Regional Reviews: Connecticut and the Berkshires
Set in Iowa, on an invitingly designed set by Dane Laffrey of the kitchen and dining room areas of Sharon's home, The Roommate starts out quite well, with the two women gradually getting to know each other. Without giving away too much, the play really displays Sharon's emergence into a somewhat wild new life, as spurred on by Robyn's less than legal lifestyle. To reveal any more of what happens in this play would ruin the numerous surprises that pop up during the show. Suffice it is to say that both characters are forever changed for having known each other, and The Roommate offers quite a good time for those who are willing to suspend some disbelief during the show's hour and forty minute running time.
One of the best qualities of Jen Silverman's play is her knack for giving her characters terrific dialogue, which helps the two actresses play off of each other wonderfully. As Sharon, Linda Powell presents a woman who has lived a somewhat sheltered life, with an ex-husband and a grown son who isn't in frequent contact with her. When the extremely unorthodox Robyn arrives as the new roommate, it almost lets Sharon have the opportunity to get out of her own shell and live the kind of life she has never had before, for better or for worse.
Linda Powell's Sharon manages to truly blossom as the play gets zanier and zanier. And Tasha Lawrence's Robyn is almost going the other way: having lived a life on the edge, she is trying to tame everything down by moving from the Bronx to her new residence in Iowa. When these two characters meet and get to really know each other, it ignites a new relationship between the two that can go slightly off the rails.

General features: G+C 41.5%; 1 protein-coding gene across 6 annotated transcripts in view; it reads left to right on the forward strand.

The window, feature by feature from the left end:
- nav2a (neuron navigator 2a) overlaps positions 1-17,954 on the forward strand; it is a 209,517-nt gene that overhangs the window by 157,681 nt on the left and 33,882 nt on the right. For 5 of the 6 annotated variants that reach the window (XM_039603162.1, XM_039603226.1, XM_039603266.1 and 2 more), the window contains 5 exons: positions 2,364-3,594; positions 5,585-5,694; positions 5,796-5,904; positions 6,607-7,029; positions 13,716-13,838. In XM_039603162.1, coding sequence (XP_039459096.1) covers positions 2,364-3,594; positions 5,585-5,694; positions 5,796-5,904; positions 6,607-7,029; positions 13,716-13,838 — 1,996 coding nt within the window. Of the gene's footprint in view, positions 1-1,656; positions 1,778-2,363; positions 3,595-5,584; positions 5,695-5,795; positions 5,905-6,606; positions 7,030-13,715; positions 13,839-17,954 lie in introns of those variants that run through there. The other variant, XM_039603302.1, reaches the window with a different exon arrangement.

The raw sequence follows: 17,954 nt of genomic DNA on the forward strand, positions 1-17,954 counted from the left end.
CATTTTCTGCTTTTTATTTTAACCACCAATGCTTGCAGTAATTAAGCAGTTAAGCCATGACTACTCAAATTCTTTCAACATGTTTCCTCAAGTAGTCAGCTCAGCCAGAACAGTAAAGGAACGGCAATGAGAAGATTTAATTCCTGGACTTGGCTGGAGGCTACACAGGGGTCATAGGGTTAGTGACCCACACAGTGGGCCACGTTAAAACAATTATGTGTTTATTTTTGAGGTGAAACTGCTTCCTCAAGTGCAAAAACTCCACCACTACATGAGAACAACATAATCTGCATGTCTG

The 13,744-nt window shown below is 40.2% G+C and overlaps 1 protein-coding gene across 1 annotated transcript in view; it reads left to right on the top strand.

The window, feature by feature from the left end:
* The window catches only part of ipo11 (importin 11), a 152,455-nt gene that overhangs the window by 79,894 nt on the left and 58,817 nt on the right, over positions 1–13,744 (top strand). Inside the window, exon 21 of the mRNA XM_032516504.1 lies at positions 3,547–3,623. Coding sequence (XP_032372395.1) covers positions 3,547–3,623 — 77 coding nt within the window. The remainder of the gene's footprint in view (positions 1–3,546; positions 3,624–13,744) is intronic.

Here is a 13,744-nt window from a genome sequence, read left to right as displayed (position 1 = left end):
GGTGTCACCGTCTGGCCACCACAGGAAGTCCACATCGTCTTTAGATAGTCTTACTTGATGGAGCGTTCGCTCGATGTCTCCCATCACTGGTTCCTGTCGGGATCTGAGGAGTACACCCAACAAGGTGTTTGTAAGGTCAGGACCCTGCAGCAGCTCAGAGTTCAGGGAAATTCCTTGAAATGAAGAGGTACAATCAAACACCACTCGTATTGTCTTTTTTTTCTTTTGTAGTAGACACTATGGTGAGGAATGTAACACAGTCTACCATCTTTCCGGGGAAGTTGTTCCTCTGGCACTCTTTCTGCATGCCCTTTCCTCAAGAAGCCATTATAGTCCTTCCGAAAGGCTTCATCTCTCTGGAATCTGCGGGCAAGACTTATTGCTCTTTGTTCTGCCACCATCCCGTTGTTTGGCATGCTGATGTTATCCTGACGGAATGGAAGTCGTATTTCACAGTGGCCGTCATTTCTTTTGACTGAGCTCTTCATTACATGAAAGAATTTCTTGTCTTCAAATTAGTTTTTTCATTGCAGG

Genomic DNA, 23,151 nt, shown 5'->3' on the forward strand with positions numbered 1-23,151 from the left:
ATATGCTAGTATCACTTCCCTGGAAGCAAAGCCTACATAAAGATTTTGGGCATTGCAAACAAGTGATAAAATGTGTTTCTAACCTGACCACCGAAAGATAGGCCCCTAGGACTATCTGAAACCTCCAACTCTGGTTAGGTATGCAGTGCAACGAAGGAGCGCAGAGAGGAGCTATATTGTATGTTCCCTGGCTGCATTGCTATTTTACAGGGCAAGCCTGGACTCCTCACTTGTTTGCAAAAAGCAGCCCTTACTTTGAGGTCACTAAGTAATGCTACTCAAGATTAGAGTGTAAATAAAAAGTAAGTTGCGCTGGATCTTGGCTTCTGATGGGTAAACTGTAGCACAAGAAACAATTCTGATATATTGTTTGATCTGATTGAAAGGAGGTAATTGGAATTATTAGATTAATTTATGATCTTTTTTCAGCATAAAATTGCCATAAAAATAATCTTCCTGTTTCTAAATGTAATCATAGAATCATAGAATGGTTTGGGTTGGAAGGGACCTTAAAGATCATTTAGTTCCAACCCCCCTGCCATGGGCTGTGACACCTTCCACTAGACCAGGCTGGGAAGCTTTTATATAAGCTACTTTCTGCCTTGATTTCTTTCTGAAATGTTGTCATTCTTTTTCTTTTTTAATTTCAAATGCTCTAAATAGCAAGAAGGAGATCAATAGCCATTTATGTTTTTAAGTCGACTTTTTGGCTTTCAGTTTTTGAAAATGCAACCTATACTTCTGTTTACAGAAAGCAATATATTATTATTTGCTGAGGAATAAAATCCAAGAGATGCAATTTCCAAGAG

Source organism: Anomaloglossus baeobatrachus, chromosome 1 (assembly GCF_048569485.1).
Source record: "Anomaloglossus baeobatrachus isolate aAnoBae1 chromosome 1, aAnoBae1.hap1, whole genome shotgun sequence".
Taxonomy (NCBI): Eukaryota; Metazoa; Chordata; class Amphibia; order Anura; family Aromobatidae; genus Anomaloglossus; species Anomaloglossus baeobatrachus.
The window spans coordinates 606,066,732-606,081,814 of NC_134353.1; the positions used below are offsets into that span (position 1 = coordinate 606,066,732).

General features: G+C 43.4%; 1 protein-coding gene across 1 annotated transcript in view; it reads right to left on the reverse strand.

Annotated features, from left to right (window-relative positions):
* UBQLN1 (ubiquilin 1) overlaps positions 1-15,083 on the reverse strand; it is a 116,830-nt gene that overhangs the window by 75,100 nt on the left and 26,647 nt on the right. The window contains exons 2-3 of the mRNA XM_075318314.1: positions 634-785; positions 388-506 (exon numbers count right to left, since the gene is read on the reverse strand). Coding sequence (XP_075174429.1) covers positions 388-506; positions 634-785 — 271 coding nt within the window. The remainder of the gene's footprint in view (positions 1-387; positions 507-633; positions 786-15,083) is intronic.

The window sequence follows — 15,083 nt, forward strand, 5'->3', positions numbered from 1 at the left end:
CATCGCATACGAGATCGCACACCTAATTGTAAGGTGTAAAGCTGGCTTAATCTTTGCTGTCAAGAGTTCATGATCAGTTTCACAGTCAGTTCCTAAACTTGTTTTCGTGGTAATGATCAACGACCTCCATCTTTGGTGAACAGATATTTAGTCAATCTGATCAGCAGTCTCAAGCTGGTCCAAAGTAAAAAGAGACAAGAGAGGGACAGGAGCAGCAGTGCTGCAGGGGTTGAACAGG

There are more than a few situations in the show which simply don't ring true, and looking back at the action of the show after it is over, it's easy to pick this play apart. Still, when watching The Roommate, each scene offers so much mirth and laughter, those missteps may be somewhat overlooked. Anita Yavich's costume design seems just right, with the two characters first appearing as polar opposites. The lighting design by Reza Behjat is apt and the production's use of different songs throughout works very well.
The Roommate at Long Wharf Theatre is ultimately a bit of a lark and a demonstration of what can happen when one steps out of one's comfort zone. And, as unlikely as some of the situations seem during the course of the show, if an audience member can go with this show's slightly crazy plot, there are many pleasures to be had. Just don't analyze the play too closely as it is going along.
The Roommate, through November 4, 2018, at Long Wharf Theatre, 222 Sargent Dr., New Haven CT. For tickets, please visit www.longwharf.org or call the box office at 203-787-4282.